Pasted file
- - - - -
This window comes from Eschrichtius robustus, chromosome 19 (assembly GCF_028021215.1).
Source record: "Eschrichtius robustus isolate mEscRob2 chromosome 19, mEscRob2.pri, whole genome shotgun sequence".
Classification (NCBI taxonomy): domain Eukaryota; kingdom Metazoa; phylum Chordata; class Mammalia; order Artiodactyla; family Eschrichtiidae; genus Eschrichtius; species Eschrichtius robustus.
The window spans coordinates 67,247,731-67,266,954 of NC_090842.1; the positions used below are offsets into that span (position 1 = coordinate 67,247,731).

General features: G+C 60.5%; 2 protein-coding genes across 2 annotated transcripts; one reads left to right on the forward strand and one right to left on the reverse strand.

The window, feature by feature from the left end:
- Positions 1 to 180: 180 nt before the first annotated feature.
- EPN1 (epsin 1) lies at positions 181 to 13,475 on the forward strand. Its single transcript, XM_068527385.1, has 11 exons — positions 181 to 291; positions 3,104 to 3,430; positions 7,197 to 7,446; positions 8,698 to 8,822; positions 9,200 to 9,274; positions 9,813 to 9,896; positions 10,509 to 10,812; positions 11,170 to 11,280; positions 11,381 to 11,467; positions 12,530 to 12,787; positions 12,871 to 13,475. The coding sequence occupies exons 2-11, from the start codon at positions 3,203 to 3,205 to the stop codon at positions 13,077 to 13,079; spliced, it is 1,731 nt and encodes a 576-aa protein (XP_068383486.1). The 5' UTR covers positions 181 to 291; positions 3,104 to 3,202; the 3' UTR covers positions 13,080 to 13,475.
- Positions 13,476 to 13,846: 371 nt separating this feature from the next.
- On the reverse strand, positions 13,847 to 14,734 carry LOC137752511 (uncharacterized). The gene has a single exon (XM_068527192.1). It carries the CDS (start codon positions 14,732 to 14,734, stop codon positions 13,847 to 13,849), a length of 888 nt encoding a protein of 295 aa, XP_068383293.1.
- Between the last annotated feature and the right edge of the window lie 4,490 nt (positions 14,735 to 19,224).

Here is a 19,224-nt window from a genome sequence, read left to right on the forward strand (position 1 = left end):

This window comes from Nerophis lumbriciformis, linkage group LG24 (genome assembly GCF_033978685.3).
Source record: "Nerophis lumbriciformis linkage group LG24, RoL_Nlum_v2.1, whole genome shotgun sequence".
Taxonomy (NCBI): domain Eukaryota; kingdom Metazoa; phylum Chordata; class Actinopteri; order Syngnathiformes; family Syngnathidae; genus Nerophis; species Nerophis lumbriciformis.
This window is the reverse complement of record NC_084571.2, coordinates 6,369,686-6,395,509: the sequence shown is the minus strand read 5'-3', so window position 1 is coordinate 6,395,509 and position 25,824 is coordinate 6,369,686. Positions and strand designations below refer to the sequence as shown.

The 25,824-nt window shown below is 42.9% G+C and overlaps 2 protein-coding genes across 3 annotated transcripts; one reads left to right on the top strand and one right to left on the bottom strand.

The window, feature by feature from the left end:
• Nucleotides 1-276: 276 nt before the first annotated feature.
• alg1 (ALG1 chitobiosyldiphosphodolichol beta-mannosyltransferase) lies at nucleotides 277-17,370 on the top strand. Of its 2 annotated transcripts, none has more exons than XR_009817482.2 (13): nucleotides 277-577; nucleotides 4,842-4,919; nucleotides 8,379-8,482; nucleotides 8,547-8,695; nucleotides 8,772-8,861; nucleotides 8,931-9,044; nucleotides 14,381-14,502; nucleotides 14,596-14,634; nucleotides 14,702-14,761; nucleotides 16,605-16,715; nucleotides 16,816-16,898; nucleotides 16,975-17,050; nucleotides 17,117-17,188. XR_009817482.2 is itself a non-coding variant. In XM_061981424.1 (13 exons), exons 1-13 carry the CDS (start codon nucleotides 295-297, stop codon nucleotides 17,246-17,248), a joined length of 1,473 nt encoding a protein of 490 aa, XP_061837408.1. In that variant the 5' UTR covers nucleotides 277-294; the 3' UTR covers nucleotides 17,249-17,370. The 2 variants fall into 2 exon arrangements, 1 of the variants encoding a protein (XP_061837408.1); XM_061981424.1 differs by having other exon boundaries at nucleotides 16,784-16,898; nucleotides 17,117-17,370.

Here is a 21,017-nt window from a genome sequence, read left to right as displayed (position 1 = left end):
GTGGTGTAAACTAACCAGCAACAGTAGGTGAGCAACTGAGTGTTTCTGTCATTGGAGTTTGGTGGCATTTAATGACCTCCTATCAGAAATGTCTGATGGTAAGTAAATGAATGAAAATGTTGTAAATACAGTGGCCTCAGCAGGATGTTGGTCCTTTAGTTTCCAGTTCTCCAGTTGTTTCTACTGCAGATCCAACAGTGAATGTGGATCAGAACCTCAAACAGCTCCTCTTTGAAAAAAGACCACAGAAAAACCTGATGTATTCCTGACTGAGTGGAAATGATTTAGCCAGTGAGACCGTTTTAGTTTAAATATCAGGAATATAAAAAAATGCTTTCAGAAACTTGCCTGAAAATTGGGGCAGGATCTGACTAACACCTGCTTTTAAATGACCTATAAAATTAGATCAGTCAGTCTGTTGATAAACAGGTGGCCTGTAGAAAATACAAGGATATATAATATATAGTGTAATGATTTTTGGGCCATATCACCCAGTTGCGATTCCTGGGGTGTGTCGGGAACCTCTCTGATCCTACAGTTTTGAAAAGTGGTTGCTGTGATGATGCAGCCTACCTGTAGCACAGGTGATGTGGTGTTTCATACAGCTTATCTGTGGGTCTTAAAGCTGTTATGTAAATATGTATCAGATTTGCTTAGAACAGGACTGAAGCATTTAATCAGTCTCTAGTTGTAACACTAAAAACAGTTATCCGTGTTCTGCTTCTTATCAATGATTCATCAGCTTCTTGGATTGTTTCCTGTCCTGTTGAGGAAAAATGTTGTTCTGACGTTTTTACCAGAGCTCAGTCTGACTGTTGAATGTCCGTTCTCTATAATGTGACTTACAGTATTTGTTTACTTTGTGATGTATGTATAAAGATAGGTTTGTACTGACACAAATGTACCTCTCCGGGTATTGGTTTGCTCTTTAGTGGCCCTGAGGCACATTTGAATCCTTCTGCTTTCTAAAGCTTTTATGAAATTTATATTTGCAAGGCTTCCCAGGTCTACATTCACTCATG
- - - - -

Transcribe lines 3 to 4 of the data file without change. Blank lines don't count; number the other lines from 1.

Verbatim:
Classification (NCBI taxonomy): domain Eukaryota; kingdom Metazoa; phylum Chordata; class Mammalia; order Artiodactyla; family Eschrichtiidae; genus Eschrichtius; species Eschrichtius robustus.
The window spans coordinates 67,247,731-67,266,954 of NC_090842.1; the positions used below are offsets into that span (position 1 = coordinate 67,247,731).